Snapchat Is Planning A Move Into News, Advertising
Wall Street Journal reports that the disappearing messaging service is expected to launch Snapchat Discovery, its first serious monetization effort, in November.
Snapchat, the Mission Impossible-style communications app (your message will self-destruct in 3, 2, 1), is planning to expand into news, entertainment and advertising, according to the Wall Street Journal.
The Journal reported that the startup has been talking to advertisers and at least a dozen media companies, including newspapers, magazines and television networks, in recent weeks about a service called Snapchat Discovery, which would show content and ads to Snapchat’s youthful users.
The new product, expected to debut in November, would let Snapchat users read articles and watch video clips by holding a finger on their smart phone screen, as they do now with messages on the platform.
The Journal reported that Snapchat CEO Evan Spiegel has been pitching advertisers himself, talking up the fact that users send 500 million snaps a day, 50% of users are 13 to 17 years old and that average users check their app 14 times daily. Snapchat doesn’t report active user totals, but comScore estimates that 27 million people used the app in June, compared to 11 million a year ago.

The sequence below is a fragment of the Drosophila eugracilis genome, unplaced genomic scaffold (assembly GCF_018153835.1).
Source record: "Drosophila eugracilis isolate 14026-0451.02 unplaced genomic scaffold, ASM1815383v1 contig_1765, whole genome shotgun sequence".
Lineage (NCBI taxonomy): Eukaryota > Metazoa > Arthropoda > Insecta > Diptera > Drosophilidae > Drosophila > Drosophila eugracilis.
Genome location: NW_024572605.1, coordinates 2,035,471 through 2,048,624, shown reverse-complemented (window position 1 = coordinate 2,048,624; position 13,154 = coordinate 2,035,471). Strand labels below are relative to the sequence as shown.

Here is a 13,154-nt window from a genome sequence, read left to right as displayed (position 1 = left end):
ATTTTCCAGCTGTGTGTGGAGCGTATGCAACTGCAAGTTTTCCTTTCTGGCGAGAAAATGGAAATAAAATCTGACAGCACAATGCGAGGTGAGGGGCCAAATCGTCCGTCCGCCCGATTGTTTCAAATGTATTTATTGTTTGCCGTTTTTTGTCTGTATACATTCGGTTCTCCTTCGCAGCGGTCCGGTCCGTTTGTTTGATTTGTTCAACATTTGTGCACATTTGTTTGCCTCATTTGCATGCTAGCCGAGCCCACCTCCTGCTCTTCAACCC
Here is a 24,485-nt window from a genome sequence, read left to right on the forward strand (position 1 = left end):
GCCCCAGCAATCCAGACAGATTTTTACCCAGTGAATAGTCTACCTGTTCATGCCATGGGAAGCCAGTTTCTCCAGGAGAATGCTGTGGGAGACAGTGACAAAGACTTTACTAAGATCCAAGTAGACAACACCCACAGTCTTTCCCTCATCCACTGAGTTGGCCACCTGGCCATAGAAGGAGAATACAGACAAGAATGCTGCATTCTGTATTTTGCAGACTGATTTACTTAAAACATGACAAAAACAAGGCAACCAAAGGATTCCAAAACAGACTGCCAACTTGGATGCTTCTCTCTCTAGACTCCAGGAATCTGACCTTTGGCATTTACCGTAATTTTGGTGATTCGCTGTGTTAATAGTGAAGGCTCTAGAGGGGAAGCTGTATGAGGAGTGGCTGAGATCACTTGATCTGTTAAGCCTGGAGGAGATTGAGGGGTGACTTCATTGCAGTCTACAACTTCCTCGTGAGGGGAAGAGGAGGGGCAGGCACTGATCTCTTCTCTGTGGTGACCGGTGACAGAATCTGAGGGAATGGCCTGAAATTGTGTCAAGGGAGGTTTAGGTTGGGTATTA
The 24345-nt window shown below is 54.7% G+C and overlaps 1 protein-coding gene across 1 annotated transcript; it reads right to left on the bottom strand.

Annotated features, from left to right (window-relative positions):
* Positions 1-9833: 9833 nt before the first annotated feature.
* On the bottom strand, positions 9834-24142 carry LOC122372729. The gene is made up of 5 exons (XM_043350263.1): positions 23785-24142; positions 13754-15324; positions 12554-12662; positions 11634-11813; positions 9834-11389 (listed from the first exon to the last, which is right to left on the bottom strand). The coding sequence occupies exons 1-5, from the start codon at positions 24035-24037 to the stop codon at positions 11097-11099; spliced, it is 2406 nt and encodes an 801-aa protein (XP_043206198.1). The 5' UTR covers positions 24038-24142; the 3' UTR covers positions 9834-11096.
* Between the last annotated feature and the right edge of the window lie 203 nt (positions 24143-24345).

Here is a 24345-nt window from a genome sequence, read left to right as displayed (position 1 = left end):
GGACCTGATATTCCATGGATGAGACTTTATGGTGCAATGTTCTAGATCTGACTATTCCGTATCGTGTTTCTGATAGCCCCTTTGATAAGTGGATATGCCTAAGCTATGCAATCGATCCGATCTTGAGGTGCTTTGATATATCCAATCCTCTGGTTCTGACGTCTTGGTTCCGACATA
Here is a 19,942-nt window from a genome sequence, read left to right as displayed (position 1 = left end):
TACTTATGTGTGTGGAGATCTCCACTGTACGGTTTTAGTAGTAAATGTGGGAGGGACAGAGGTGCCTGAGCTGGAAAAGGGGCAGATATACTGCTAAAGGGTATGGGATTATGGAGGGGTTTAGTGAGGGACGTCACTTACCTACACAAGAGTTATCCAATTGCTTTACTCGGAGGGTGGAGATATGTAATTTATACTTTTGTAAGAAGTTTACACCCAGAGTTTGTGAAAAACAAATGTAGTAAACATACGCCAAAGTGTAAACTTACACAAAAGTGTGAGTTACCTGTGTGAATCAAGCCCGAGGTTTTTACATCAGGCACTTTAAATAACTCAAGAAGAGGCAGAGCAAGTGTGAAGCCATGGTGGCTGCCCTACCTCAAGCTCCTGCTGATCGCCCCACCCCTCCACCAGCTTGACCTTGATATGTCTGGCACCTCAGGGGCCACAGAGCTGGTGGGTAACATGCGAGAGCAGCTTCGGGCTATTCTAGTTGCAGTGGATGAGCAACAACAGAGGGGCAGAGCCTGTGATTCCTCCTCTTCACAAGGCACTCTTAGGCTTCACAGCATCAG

That young, active demographic is obviously an enticing target for brands, as the Journal noted:
While several brands, such as Yum Brands Inc.’s Taco Bell and food-delivery service GrubHub Inc., already use the service to offer promotions and hold contests with their most loyal customers, Snapchat Discovery likely would be the first paid promotions sold within the app.
By joining with professional content providers, Snapchat would make its service more appealing to advertisers. The company last year unveiled Snapchat Stories, a tool for linking together multiple messages that don’t disappear as quickly as other “snaps” on the app. Snaps typically disappear 10 seconds or less after the user sees them.
“Snapchat has been laying a lot of groundwork for making it a place that is safer for brands,” said David Berkowitz, chief marketing officer at ad agency MRY.